- The Washington Times - Monday, August 8, 2005

Turkey refused to allow the United States to invade Iraq via its land. So why should U.S. troops take action against the PKK terrorists hiding in Iraq? They have done nothing against Americans, and American troops are up to their necks fighting against the Iraqi insurgency. The last thing they need is to make new enemies.

But that idea could not be more wrong.

At a time when America declared war against “terror,” it lost a NATO ally mainly because it misunderstood the terrorists that Turkey has fought for more than two decades and who have caused at least 37,000 deaths. The exceptionally high level of anti-Americanism in Turkey is related to America’s seeming indifference to Turkey’s priorities with regard to PKK terrorism.

Turks opposed the war in Iraq for much the same reasons as the French. Yet there is a Turkish expression: “being French” about something, which means not understanding what you are doing. In that sense, Turks are not at all clueless when it comes to the conflict as it relates to their own geography.

According to the State Department’s latest annual terrorism report, the PKK, or Kurdistan Workers’ Party (which also goes by the names KADEK and Kongra-Gel), demands secession in the name of the Kurdish people. “The PKK’s goal has been to establish an independent, democratic Kurdish state in southeast Turkey, northern Iraq, and parts of Iran and Syria,” the report stated.

The talk in Washington suggests that if Turkey were to support the war in Iraq, it would have no PKK problem today. However, when it came time to walk the walk, the United States did not give the Turkish government sufficient assurances that it would consider the Kurdish separatist movements a priority.

When Washington was talking about changing the status quo in the region and the future of a new Middle East, people were already wondering, since the first Gulf War led to an autonomous Iraqi Kurdistan, if the second one would lead to an independent one. President Bush promised that Iraq’s borders would remain intact, but Turks did not believe he could realistically give such assurances. Today, it seems they were not so wrong.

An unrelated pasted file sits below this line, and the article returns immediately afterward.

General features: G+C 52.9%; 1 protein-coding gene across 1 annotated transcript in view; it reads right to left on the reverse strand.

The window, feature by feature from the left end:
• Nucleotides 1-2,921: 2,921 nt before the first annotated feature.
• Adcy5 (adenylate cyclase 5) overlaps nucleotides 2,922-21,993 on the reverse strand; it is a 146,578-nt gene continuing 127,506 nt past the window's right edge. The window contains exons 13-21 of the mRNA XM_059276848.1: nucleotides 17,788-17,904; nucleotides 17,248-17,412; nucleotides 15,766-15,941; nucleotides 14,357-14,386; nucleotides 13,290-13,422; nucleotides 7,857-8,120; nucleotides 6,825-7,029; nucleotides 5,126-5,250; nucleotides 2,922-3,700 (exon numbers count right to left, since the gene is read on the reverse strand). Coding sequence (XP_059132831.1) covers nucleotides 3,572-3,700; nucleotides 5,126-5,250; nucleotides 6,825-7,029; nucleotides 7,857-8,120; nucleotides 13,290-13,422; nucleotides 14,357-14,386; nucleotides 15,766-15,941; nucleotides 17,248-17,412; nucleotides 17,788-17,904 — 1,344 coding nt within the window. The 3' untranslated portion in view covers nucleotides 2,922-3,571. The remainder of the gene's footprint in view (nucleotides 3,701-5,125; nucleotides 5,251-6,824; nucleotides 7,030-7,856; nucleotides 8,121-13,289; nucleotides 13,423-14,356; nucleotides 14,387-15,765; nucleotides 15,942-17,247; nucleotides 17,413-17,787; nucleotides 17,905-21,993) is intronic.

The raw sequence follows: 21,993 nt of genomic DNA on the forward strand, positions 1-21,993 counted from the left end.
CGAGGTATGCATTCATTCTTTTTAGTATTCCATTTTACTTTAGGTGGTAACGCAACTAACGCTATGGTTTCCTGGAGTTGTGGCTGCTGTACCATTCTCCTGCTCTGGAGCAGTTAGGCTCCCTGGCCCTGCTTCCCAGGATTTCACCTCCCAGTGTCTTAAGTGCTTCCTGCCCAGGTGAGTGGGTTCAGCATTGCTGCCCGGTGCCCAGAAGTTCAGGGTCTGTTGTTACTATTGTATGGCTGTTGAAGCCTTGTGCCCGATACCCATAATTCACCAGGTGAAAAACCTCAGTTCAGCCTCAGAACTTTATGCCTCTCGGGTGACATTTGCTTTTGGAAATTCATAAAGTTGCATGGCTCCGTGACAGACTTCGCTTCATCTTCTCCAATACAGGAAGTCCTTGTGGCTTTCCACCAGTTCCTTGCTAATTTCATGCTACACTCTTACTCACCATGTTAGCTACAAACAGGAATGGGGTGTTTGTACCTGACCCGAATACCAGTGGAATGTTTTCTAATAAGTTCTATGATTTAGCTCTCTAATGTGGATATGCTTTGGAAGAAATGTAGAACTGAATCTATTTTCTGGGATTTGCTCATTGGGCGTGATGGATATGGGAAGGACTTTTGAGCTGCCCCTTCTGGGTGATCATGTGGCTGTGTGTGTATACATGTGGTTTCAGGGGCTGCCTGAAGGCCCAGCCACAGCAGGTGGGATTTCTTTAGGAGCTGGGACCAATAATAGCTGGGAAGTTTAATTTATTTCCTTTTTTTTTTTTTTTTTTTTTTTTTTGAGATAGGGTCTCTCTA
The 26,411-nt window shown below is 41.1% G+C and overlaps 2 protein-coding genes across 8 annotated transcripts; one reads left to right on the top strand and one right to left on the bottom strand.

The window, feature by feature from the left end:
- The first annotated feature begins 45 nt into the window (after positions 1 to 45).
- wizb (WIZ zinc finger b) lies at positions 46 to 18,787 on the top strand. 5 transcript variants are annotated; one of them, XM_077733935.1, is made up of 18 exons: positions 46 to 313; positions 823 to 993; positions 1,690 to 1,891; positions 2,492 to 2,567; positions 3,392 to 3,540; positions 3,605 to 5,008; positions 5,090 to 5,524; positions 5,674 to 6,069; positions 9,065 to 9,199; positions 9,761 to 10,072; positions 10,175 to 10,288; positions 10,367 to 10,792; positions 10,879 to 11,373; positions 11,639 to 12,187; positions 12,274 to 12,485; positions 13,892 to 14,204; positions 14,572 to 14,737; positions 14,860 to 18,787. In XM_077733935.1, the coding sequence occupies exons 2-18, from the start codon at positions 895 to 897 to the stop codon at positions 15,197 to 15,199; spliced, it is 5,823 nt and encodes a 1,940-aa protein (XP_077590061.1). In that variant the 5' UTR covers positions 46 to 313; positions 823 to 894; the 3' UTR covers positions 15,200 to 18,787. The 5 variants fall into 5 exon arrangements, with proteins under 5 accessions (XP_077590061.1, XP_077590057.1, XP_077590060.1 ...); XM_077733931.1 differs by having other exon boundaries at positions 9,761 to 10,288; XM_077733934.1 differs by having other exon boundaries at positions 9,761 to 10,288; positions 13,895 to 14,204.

The tragedy in the lowest moments of U.S.-Turkey relations is that most Turks lost their belief that America has stood for them. Today, given the perception that Turkey’s territorial integrity is at risk, it is no longer relevant that America handed over the PKK leader Abdullah Ocalan to Turks when he was on the run and found at the Greek embassy in Kenya.

Since the war, the PKK has ended the ceasefire that began in 1999 and more than 150 people have been killed. PKK terror is back again.

“There are some fundamental differences in our view of the PKK,” says retired admiral John Sigler, the head of plans and policy at CENTCOM. “Turkey views this as a grave potentially existential threat, whereas the U.S. views this as a series of problems.” Precisely. Hilmi Ozkok, the chief of the Turkish General Staff, was shocked and awed by America’s isolationist thought on the PKK as only a domestic matter, calling it “thought?provoking.”A Turkey determined to be a member of the EU is taking steps to correct its human-rights record and acknowledge the cultural rights of its Kurdish people. Yet PKK terror, like al Qaeda, is not a simple law-enforcement matter.

In addition, there is the possibility that Iraq may not remain unilateral in the future. In the short term, there is no threat that the country will split apart into pieces. But in eight years, there may be. Masud Barzani, head of the Iraqi Kurdistan region, said last week that an agreement has been reached in the Iraqi constitutional process to grant Kurdish people a referendum to determine their own fate after eight years.

Turkish Foreign Ministry spokesman Namik Tan reacted immediately, saying, “If there are people who target divisions in Iraq in the short or medium term, this will not only be a problem concerning Iraq.” The Chair of Kirkuk Governing Council, Ali Salhi, strongly opposes such a tone coming from Ankara. He said it is not in the Kurds’ best interest to carve out Iraqi land and call it Kurdistan. “Our cause is our country is divided to four pieces. Kurdistan’s part in Iran, part in Syria and Turkey.” He said his generation fought for the recognition of the Kurdish nation, and the next generation will be fighting for its independent homeland. I asked Salhi whether he thinks Americans will allow them to do so. “They feel strongly yes, but we have to do it in the right way,” he said.

The current course will not end with a win-win situation for the Turks and the Kurds. It does not even make a difference how many times the Iraqi, American and Turkish officials get together to discuss the matter, as they did for a second time at the State Department on Saturday. If the talks were to continue, an independent Kurdistan will be on the horizon. If not, America knows what to do.

Ms. Daloglu is the Washington correspondent and columnist for Turkey’s Star TV and newspaper. Previously she was a BBC reporter in Turkey. In 2002 she ran for a seat in Parliament as a member of the New Turkey Party.

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